Science

NASA cancels Artemis 1 rocket launch to the Moon due to engine cooling problem

CAPE CANAVERAL, Florida. — An engine cooling problem for NASA’s new giant deep-space rocket forced the agency to cancel a long-awaited launch vehicle debut early Monday (August 29).

NASA was basically refueling its first Space Launch System (SLS) megarocket to launch the Artemis 1 lunar mission on Monday when launch controllers failed to cool one of its four main engines to the temperatures needed to handle its supercold fuel. The issue has stalled plans to launch the SLS rocket and its uncrewed Orion spacecraft on an ambitious 42-day test flight around the moon. Launch was scheduled for 8:33 am EST (12:33 GMT).

Cooling the SLS rocket’s engines before pumping cryogenic liquid hydrogen and liquid oxygen through them is a mandatory step before rocket launch, according to NASA officials. While three engines passed this test, engine #3 failed despite troubleshooting efforts.

Related: NASA Artemis 1 lunar mission: live updates
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An early morning view of the Artemis 1 stack at the launch pad on August 1st. 29, 2022. (Image credit: NASA/Joel Kouski)

“Launch controllers condition the engines by pressurizing the main stage tanks to bleed some of the cryogenic propellant into the engines to bring them up to the proper temperature range for their launch,” NASA officials said in a statement. “Engine 3 is improperly conditioned during bleeding and engineers are troubleshooting.”

All four of these engines were used in NASA’s Space Shuttle Reusable Program.

According to NASA spokesman Darrol Neil, the condition of the engine was not something the team was able to test during the “wet dress rehearsal” process that concluded in June.

“This is something they wanted to test during Wet Dress 4 but couldn’t,” said Neil. “So this was the first opportunity for the team to see this live in action. According to the engineers, this is a particularly difficult problem, even when you need to set this temperature.”

The No. 3 engine conditioning issue arose as NASA worked on a series of failures during the countdown, including a liquid hydrogen leak early in the refueling process and a possible crack in a portion of the core booster known as the tank flange that connects the Giant Liquid Hydrogen and Liquid Hydrogen Reservoirs. SLS oxygen. The tanks can hold 730,000 gallons (3.3 million liters) of fuel.

“Flanges are connecting joints that function like a seam on a shirt, attached to the top and bottom of an intermediate tank so that two tanks can be attached to it,” NASA said in a statement.

NASA engineers discovered that the crack was actually in the insulating foam on the flange, and not in the metal structure of the rocket. “The resulting ice is essentially air cooled by the reservoir that enters a crack in the foam, not the reservoir itself,” Nail said.

Neil added that NASA staff saw similar cracks in the foam when it was used on the space shuttles before they retired in 2011.

Problems with the No. 3 engine and a dangerous crack followed concerns about a liquid hydrogen leak in the rocket. The leak during the refueling process was similar to the one that occurred during the SLS refueling test earlier this year, Nail noted. But NASA officials were slow to judge.

“While a similar problem was found at a previous wetsuit rehearsal, it may not necessarily be the same cause,” NASA officials wrote in a subsequent update. (will open in a new tab).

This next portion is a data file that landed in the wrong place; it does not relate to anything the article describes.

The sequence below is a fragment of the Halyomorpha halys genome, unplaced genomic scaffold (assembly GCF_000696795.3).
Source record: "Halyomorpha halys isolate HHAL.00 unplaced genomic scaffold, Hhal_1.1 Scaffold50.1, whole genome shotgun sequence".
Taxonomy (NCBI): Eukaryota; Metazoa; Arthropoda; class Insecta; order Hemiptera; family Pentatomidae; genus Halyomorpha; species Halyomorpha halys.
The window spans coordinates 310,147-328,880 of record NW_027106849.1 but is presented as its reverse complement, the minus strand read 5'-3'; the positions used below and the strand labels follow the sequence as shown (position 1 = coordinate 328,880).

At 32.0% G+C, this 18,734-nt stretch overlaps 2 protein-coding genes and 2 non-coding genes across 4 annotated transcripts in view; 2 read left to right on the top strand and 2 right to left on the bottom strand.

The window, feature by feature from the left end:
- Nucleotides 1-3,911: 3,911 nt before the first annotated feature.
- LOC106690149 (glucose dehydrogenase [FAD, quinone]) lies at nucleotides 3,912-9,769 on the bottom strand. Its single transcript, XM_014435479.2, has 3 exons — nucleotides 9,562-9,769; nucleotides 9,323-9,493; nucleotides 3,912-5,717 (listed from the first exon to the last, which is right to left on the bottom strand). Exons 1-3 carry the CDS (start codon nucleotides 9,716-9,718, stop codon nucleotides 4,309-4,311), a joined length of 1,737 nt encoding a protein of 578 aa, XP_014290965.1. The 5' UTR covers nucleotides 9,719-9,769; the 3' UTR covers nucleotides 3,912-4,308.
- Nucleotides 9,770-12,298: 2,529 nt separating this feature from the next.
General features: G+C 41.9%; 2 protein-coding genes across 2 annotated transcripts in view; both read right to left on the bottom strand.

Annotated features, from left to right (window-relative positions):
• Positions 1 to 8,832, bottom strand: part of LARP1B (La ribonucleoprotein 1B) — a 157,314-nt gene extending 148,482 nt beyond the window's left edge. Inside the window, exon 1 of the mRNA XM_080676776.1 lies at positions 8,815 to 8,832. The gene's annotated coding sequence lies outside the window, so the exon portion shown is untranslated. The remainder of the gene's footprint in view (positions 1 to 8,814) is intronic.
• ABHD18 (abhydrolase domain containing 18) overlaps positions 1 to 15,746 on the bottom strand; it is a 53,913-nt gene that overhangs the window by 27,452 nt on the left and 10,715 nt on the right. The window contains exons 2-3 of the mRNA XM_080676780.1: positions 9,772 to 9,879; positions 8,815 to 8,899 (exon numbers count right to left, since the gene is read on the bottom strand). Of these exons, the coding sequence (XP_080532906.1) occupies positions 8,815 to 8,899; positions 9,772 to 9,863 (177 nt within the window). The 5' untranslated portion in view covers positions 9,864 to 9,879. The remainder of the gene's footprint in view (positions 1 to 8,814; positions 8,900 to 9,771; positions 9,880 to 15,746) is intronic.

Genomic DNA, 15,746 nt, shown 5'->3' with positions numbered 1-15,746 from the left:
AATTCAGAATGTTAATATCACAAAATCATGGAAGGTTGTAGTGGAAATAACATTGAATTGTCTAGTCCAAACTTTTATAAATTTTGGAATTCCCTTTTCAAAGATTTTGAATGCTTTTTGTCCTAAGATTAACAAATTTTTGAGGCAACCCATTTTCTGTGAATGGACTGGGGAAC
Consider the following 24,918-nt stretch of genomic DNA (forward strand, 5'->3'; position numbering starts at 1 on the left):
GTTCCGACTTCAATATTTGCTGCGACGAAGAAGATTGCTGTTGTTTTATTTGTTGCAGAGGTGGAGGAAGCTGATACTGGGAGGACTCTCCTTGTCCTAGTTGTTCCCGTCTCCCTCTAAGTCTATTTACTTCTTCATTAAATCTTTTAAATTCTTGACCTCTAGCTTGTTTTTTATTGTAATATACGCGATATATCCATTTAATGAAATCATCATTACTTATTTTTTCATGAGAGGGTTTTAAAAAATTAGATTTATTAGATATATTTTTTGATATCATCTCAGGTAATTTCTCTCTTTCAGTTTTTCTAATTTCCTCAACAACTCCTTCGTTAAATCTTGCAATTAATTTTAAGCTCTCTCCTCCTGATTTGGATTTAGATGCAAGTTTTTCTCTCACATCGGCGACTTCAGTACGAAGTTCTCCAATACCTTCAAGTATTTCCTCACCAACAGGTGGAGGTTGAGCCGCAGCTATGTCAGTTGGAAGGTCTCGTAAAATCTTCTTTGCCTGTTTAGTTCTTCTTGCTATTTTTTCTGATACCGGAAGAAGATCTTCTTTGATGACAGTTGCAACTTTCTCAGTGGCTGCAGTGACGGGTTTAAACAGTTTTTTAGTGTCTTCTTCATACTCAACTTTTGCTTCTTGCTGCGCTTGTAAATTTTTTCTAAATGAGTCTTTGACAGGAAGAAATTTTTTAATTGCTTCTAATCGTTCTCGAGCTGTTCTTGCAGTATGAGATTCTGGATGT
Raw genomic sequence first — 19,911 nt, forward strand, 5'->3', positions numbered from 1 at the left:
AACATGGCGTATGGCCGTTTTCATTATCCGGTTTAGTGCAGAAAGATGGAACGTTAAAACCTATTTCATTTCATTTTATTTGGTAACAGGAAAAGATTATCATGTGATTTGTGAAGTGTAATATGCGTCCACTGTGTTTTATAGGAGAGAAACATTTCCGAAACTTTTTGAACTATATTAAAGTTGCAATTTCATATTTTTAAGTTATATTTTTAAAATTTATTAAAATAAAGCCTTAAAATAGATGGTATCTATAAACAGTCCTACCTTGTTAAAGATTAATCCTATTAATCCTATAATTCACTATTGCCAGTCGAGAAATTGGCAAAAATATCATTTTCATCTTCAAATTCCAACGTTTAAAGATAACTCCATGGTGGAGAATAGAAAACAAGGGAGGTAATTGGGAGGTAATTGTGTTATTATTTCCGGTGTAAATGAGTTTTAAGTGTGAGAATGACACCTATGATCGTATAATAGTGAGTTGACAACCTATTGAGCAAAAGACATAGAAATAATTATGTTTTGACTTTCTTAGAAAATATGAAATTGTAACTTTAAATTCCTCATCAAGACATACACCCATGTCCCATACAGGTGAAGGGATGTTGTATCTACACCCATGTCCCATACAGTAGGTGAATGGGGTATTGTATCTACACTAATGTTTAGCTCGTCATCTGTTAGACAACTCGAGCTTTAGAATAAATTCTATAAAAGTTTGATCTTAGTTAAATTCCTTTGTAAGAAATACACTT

NASA stopped and restarted the supply of liquid hydrogen to the tank in an attempt to check for a leak, and even proceeded to fuel the rocket’s 322-foot (98-meter) upper stage while engineers worked on the problem.

Even before fueling the SLS rocket, NASA ran into trouble during Monday’s launch countdown. Sea storms and lightning delayed the fueling of the SLS rocket by almost an hour, forcing launch controllers to work to catch up.

Because NASA is unable to launch today, the agency may try for at least two back-up days to launch Artemis 1 on its mission to the moon. If the agency resolves the problem with engine number 3, it may try to start it again on Friday (September 2) or September 5, weather permitting. If NASA cannot launch by September 5, its next launch attempt will likely be in October, according to mission leaders. Launch options are limited by, among other things, the stage of the moon and the light conditions at re-entry.

“The earliest opportunity, depending on what happens with this engine bleed, will be September 2nd,” Neil said. “However, we will wait for the determination that the plan should move forward.”

Artemis 1 will send an uncrewed Orion capsule to and from lunar orbit on a mission that will take six weeks from launch to splashdown. This will be the first flight of the long-delayed SLS and the second for Orion, which made a short flight into Earth orbit back in 2014.

Artemis 1 will also be the first mission of NASA’s Artemis program, which aims to establish a long-term sustainable human presence on and around the Moon. If all goes well with Artemis 1, NASA can begin preparations for Artemis 2, which will send astronauts on a journey around the moon.

NASA is targeting 2024 for the launch of Artemis 2 and 2025 or 2026 for Artemis 3, which will land astronauts on the moon for the first time since the last Apollo mission in 1972.

Editor’s Note: Keep an eye on our Artemis 1 Mission Updates page for the latest news on the Artemis 1 mission. Space.com Spaceflight editor Mike Wall contributed to this report from San Francisco.

Email Tariq Malik at tmalik@ or follow him @tariqjmalik (will open in a new tab). Follow us @Spacedotcom (will open in a new tab)facebook (will open in a new tab) and instagram (will open in a new tab).

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